Data collection

Information was obtained from 195 bird keepers in Puerto Escondido during opportunistic visits from March to May 2014. The city was divided into four sections: north, south, east and west, based on the cardinal points of the city. Each section included a different number of colonies (Figure 1). Based on the first interviews, further respondents were selected using the “snowball” technique (Bailey 1982), by which the initial respondent indicated other respondents the researcher should consult.

Figure 1: Sectors and colonies surveyed in Puerto Escondido, Oaxaca, México. 

Initially, we built trust with the respondents through direct informal conversations directly at the Psittacid owners’ homes, in which the nature and objectives of the research were explained, and consent to record the information was requested (Albuquerque et al. 2014). Later, we applied semi-structured interviews supplemented by informal conversations (Albuquerque et al. 2010, Huntington 2000). The forms used in the interviews were designed to collect information about the use of psittacids as pets, the cost of acquisition, seasons of sales, and also feeding and care. Additionally, we conducted an assessment of each bird’s welfare status based on its feathers and body characteristics, without handling the animals to avoid causing them stress. The welfare conditions were evaluated as the following: 1) good conditions for the birds with normal behavior and regular feathering colorations and conditions; 2) absence of feathers; 3) presence of dirty cloacal feathers, indicative of a digestive disorder; 4) beak deformations and 5) missing nails or phalanges on the legs. In this study we did not assess the age or sex of the birds because both present difficulties due to the absence of sexual dimorphism and because traditional sexing methods are traumatic or require extensive protocols that do not work on these species (Betancourt et al. 2017).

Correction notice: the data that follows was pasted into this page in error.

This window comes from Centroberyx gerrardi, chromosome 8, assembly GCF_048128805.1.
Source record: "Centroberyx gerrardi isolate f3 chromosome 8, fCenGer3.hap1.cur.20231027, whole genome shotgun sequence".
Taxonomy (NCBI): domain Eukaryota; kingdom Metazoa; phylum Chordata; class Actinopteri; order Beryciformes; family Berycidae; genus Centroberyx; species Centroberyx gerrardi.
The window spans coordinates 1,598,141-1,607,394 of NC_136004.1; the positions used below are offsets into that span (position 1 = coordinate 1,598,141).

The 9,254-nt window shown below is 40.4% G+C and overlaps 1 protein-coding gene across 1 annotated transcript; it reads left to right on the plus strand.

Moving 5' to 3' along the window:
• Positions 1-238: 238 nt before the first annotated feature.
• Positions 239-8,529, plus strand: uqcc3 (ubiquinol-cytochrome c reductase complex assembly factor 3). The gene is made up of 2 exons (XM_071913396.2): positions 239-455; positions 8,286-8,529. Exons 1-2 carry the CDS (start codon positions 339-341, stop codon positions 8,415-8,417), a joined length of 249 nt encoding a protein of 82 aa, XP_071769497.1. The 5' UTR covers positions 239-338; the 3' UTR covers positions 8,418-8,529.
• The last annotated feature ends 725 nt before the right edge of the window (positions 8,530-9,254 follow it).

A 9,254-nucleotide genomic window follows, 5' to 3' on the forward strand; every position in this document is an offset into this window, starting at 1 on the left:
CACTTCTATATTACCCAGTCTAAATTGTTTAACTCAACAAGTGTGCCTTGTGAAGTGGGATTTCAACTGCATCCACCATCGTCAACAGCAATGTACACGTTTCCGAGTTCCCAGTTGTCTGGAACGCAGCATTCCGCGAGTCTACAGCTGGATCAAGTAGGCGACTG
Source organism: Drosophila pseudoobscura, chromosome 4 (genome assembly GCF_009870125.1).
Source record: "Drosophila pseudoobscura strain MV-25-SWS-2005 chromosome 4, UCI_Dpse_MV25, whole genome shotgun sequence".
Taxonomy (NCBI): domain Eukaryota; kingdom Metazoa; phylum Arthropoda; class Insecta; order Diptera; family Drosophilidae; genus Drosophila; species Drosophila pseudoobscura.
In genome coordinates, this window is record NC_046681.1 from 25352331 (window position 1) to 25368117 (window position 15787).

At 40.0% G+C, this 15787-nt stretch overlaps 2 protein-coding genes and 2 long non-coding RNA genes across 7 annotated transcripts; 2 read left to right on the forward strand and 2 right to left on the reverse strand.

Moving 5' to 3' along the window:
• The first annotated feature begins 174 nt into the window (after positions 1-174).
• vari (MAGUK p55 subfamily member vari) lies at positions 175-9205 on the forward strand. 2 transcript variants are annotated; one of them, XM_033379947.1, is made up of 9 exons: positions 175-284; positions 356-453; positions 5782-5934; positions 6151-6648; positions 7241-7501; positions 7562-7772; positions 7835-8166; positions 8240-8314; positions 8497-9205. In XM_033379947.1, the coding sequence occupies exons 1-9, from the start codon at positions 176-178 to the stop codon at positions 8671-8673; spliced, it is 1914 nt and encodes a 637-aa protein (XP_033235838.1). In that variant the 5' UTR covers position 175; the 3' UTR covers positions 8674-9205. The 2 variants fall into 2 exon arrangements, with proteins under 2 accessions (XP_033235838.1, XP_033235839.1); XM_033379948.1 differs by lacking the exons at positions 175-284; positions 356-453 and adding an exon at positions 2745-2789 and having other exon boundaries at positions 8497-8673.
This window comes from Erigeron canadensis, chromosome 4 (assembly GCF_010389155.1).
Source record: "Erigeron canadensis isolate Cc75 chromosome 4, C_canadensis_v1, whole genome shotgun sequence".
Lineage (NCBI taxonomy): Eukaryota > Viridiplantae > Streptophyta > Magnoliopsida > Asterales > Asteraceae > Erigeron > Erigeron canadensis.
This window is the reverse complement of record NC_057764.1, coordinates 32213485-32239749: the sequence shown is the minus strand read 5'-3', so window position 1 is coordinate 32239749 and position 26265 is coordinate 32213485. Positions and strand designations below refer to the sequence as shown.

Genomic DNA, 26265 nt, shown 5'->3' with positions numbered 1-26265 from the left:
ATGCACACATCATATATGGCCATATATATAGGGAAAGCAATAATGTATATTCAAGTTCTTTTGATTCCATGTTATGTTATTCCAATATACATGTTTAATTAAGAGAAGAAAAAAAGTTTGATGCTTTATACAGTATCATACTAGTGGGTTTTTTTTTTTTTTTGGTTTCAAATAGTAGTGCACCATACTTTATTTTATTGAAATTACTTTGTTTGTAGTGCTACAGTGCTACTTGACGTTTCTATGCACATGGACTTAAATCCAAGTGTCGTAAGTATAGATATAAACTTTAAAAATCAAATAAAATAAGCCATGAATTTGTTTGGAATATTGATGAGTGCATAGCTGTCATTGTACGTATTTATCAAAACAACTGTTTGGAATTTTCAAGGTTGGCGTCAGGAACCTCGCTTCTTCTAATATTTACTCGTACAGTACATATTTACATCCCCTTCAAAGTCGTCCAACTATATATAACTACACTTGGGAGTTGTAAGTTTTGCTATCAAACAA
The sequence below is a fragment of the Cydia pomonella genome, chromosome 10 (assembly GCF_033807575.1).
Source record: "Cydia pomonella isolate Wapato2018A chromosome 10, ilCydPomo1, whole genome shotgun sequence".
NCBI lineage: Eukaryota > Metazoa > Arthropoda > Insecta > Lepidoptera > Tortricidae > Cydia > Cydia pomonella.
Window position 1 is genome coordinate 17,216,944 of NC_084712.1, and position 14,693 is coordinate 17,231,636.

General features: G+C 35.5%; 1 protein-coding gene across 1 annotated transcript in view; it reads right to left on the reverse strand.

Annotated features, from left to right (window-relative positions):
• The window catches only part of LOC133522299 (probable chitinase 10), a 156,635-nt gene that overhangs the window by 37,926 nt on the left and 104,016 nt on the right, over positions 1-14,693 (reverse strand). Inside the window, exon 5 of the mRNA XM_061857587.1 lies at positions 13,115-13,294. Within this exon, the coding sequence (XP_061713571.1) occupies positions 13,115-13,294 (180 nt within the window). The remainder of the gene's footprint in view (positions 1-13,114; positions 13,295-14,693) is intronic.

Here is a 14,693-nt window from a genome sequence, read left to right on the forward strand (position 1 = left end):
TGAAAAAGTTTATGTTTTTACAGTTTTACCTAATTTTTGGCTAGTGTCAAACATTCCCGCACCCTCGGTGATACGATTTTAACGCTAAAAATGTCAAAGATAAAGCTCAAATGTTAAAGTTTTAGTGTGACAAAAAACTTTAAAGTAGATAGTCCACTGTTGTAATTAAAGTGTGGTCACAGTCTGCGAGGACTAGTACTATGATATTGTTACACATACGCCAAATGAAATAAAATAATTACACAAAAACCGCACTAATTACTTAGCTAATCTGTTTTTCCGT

All species in captivity were identified at the lowest possible taxonomic level, based on the specialized literature by Howell and Web (1995) and Van Perlo (2006). The scientific nomenclature and common names follow Chesser et al. (2020). The current status of each species was based on Mexican Official Norm 059 (SEMARNAT 2010), the Convention on International Trade in Endangered Species of Wild Flora and Fauna list (CITES 2020) and the International Union for Conservation of Nature (IUCN 2020).